by Michael Maciel
“Where your treasure is, there will your heart be also.” – Matthew 6:21
Jesus is telling us that we want what we value.
This is actually a straightforward observation of human nature. Whenever we move towards a goal, whether it’s a career move or a tasty snack, we say—via our actions—that the thing is more valuable than what we have now, that it is preferable to where we are in the present moment.
Jesus was using this basic fact of life to get his listeners to use this primary motivating factor of human nature to orient themselves towards spiritual goals. He knew that nothing in this world could be ultimately satisfying because nothing in this world lasts. If your value structure is based on material well-being, you will be continually disappointed, because conditions always change, and they don’t usually change for the better, given that all constructed things tend to decompose over time.
So, he was advising people to value things that do not change over time, namely the underlying principles of Being itself, which mostly have to do with higher states of consciousness and the beings who live there. He was saying that the real world is not the world that appears but is of a higher order that is motivated primarily by love, not by domination and exploitation, which seems to be what motivates people, mostly, here in this world.
It’s important, therefore, that we choose our values very carefully because they will be the predominant orienting factors in our life. We must have a North Star around which our lives revolve. It’s not enough to say that one value is no better than another, that all truths are merely opinions, and that there are no grand narratives by which we can orient our society in a direction that is both viable and sustainable.
If we abandon such narratives, we will drift, and drifting is no way to conduct oneself or one’s society. As the saying goes, “If you stand for nothing, you will fall for anything.” Abandoning our cultural narratives—our mythic tales, the ones that represent our highest spiritual ideals—can only lead to disaster, because those stories exemplify the intrinsic value of the individual, and if we abandon that notion, then all we have left is tribalism—the antithesis of civilization.
Jesus’ teachings were not only for the individual but for society as a whole. They pointed to levels of cooperation and harmony that depend on voluntary participation. As such, they are extremely sophisticated in both their scope and their depth. Each person must accept the principle and own it personally. Otherwise, voluntary participation is impossible.
“Without a vision, the people perish.”
by Michael Maciel
There’s one type of prayer that we don’t talk about very much—creative prayer. I’m not talking about asking God for favors or using prayer as a last-ditch effort to solve a problem, but rather as a way to create a condition that at present is still just an ideal—a dream—one that hasn’t yet materialized in your life.
This is the kind of prayer where you ask God for inspiration so that you can better see what’s possible for you in this life. At the very least, you can ask God for wisdom, to see what you’re doing wrong so that you can make the appropriate course corrections. That’s always a good place to start because it’s easier to stop doing what you know is wrong than it is to identify your ideal. Usually, we don’t know what we want, but we always know what we need to change.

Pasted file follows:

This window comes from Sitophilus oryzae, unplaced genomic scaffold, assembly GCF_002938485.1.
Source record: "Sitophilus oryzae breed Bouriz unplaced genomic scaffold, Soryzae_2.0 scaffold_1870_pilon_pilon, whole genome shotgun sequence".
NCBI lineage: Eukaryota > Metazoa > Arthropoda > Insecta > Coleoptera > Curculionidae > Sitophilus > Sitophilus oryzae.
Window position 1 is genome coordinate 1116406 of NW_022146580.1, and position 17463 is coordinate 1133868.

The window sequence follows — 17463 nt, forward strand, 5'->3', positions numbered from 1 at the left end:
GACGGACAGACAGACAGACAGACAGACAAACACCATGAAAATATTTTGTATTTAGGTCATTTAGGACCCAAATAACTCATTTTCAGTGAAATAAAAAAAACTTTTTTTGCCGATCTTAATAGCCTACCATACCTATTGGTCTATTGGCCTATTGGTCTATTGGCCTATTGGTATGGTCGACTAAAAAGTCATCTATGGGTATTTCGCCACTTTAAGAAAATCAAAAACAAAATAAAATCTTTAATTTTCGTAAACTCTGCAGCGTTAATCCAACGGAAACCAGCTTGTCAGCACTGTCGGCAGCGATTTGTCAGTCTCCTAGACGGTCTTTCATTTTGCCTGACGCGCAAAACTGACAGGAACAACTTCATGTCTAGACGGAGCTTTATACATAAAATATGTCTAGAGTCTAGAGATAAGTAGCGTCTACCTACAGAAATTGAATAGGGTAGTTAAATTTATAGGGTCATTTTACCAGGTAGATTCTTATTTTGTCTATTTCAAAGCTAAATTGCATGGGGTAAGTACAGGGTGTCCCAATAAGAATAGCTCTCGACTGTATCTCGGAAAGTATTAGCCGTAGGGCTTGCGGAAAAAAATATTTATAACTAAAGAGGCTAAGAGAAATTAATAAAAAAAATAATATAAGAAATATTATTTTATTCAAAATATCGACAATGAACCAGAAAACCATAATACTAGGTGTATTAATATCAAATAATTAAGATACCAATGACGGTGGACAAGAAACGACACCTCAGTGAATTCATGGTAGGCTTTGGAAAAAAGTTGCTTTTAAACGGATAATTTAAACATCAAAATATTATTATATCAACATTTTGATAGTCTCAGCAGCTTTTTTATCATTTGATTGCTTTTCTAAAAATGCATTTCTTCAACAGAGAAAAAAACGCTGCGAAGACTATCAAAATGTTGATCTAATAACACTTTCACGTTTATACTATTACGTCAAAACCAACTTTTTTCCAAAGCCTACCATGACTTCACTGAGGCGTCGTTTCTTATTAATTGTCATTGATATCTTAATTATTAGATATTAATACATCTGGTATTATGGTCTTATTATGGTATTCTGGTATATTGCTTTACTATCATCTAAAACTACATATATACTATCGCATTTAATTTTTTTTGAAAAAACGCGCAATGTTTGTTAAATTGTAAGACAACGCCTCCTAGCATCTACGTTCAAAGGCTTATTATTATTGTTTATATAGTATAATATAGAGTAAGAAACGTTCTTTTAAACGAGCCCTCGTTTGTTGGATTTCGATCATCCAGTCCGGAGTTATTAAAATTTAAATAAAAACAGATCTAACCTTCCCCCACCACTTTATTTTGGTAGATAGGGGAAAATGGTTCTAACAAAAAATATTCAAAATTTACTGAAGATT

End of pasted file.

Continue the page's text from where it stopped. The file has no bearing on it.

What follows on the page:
Creative action more often than not requires some form of demolition. We have to dismantle what’s not working in our lives before we can ever hope to know what our true possibilities are. Because, while we’re in the midst of turmoil, the good is impossible to see clearly. This is where creative prayer comes in. We consult with God to find out what to do next. And that almost always entails cleanup work.
We may have dreams that we cling to, even when our lives are in utter chaos. But chances are that as we get rid of the habits, the possessions, and maybe even the relationships that are causing the chaos, our dreams will change. The higher up the mountain of clarity we climb, the farther we can see. As our horizon grows wider, so do our dreams. Creative prayer is the process of climbing that mountain.
Start by asking God what you’re doing that’s causing you problems. What do you need to stop doing? The answer will come immediately. Why? Because you already know what needs to go. But sometimes, you might be mistaken. That’s why you need to ask God. And don’t be surprised when the answer to your question comes as an outer circumstance. If your question is sincere, a day or two later you might get written up by your boss. This might be an indication that you need to find another job. But it could also mean that you need to clean up your act at work. It’s up to you to figure out which one it is.
What’s best for us isn’t always easy to know. It’s far easier to determine what’s bad for us. Once we get that straight, then the good will present itself by default. It will become more and more obvious as we clean up our life.
So, stop doing what you know you shouldn’t be doing. If you’re lying, start telling the truth. If you’re stealing time from your job, start giving back by making efficient use of your time while on the clock. And if you’re being mean to people, go out of your way to do something nice for them. You know what you need to do. Start doing it, and then watch as your horizons expand!